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Bolivia restricts beef exports after foot-and-mouth outbreak

Bolivia restricts beef exports after foot-and-mouth outbreak

Bolivia has restricted its beef exports to Peru, Ecuador and Colombia because of an outbreak of foot-and-mouth disease, local media reported Sunday.
The disease was detected in four cattle in the western part of the state, where the country's cattle industry in concentrated.
Ernesto Salas, director of the government's National Service for Animal Health and Food Safety, said the industry had to react "in the quickest way possible so that the negative effects are minimized," Santa Cruz newspaper El Mundo reported.
Foot-and-mouth disease is a highly contagious viral disease that affects cloven-hoofed animals like cattle, sheep and pigs. It causes sores, blisters and fever, and is deadly or debilitating for livestock but harmless to people.
Last year, Bolivia exported about US$10 million (euro8 million) of beef. It was not immediately clear what the financial effect of the restrictions would be.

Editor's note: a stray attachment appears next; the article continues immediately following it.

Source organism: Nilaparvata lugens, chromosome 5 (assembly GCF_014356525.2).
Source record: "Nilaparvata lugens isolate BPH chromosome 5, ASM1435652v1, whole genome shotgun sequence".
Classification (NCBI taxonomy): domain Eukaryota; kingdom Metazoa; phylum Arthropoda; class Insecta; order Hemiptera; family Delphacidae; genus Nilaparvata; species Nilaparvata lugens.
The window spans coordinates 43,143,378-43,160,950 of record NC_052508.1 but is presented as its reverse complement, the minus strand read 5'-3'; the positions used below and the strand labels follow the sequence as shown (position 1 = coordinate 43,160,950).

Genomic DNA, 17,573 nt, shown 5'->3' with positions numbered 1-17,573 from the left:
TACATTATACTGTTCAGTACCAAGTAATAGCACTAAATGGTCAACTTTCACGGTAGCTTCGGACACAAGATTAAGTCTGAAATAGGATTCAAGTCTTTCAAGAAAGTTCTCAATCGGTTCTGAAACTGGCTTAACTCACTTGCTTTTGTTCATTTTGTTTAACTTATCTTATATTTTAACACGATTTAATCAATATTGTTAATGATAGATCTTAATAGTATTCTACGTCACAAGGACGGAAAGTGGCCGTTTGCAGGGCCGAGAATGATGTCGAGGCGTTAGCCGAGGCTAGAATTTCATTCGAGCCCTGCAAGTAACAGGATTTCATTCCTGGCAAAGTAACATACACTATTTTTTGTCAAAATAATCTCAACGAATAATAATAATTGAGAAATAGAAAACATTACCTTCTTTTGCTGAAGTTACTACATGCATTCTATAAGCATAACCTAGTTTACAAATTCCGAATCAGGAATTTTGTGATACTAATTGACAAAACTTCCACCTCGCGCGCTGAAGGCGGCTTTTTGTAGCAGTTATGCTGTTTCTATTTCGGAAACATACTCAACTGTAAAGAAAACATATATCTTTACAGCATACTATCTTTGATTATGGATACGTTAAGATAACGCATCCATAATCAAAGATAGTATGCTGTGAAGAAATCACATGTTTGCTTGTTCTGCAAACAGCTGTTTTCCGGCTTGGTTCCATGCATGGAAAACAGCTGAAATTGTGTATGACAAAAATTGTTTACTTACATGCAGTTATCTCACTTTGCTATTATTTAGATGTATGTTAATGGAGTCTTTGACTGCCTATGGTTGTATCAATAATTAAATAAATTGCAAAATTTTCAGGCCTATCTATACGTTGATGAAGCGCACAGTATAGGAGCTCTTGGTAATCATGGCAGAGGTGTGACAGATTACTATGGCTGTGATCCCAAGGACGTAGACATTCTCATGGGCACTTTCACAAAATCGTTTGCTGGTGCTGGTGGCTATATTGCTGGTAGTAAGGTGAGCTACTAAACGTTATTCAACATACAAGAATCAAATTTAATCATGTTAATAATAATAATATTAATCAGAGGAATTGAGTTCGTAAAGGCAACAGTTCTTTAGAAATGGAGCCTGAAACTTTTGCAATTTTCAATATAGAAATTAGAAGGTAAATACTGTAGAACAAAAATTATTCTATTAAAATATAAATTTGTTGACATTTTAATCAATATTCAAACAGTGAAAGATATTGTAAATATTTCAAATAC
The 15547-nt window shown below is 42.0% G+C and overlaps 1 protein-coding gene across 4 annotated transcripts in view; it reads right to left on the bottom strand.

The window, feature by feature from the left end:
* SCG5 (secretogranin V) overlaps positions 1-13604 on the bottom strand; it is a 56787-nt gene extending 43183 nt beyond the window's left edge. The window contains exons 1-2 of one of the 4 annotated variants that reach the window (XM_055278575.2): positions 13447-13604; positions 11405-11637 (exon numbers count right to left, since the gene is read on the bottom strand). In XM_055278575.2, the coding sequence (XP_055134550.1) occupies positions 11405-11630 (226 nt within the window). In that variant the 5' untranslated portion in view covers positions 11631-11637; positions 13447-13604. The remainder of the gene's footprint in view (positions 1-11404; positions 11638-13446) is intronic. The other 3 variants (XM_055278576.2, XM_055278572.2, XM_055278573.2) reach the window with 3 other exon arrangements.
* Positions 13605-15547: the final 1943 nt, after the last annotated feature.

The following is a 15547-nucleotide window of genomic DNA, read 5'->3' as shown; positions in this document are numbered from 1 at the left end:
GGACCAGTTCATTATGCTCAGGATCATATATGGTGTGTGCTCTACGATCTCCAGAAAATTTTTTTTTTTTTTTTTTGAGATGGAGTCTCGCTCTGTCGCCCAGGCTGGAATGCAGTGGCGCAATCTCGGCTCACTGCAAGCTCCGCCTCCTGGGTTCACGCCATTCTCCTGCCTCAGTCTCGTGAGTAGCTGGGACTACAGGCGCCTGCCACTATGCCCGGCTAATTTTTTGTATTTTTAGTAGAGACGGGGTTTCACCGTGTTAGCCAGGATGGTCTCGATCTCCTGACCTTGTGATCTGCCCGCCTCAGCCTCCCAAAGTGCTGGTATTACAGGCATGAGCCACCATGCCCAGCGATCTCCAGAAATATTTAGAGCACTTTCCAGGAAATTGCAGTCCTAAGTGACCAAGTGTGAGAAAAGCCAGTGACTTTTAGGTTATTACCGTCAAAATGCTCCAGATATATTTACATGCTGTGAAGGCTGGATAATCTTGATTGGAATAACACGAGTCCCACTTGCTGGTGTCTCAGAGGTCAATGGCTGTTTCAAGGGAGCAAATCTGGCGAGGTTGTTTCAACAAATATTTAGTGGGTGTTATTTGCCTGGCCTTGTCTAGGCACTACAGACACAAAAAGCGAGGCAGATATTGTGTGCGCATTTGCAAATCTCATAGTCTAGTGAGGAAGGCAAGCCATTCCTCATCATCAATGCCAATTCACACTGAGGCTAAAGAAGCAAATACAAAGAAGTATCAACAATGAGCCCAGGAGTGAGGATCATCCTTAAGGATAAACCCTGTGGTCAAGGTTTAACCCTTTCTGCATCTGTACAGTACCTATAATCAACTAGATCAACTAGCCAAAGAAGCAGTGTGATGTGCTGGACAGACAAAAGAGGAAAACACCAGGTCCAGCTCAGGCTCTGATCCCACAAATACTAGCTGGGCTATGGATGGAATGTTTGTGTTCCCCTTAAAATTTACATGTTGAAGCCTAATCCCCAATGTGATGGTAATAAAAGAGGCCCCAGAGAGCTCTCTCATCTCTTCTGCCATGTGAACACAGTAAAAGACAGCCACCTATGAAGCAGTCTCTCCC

Santa Cruz Ranchers' Federation President George Prestel told reporters the losses would be significant. He said the government should declare a state of emergency, freeing up resources to fight the disease.
Prestel said the appearance of the disease could derail Bolivia's efforts to be declared free of the disease by the France-based World Organization for Animal Health, which would enabled the country to increase its exports.
He said samples from the affected cattle had been sent outside the country for confirmation.
In 2006, Bolivia had about 500,000 cattle vaccinated.
The outbreak raised fears in the region, with Paraguay issuing an alert Saturday out of concern the disease could strike its US$450 million (euro349 million) a year cattle industry.


Updated : 2021-05-06 16:06 GMT+08:00